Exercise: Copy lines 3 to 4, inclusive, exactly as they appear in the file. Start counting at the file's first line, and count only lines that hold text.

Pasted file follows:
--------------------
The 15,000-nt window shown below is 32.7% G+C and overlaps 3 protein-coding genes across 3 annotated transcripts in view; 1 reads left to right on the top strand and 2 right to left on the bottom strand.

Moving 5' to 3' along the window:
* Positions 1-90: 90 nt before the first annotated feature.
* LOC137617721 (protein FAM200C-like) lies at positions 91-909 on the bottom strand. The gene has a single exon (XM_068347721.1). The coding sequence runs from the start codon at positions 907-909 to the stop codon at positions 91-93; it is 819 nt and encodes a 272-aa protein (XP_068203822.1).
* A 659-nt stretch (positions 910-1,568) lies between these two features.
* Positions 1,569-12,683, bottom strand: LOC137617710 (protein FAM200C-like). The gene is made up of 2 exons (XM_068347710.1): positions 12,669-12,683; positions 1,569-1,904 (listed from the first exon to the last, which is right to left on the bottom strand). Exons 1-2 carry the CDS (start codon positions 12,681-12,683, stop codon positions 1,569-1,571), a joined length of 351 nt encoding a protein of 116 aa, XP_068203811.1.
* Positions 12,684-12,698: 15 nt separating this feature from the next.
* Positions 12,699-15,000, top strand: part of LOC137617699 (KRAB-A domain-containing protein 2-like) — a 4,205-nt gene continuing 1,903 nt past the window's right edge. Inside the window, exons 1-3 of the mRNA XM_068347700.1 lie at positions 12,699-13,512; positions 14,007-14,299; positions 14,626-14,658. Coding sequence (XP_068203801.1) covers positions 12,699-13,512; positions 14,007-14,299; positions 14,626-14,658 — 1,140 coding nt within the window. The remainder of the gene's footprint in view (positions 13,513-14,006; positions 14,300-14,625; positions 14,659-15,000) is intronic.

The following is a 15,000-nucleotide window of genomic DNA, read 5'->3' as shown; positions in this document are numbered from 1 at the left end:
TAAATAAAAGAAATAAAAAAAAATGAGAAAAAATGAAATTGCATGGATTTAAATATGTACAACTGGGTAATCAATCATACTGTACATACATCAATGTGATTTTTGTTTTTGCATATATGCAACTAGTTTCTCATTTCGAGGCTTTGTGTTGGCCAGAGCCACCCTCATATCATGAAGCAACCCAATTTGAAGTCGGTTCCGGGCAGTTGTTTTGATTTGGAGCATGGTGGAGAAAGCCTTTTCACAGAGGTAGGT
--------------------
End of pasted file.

* Positions 1-90: 90 nt before the first annotated feature.
* LOC137617721 (protein FAM200C-like) lies at positions 91-909 on the bottom strand. The gene has a single exon (XM_068347721.1). The coding sequence runs from the start codon at positions 907-909 to the stop codon at positions 91-93; it is 819 nt and encodes a 272-aa protein (XP_068203822.1).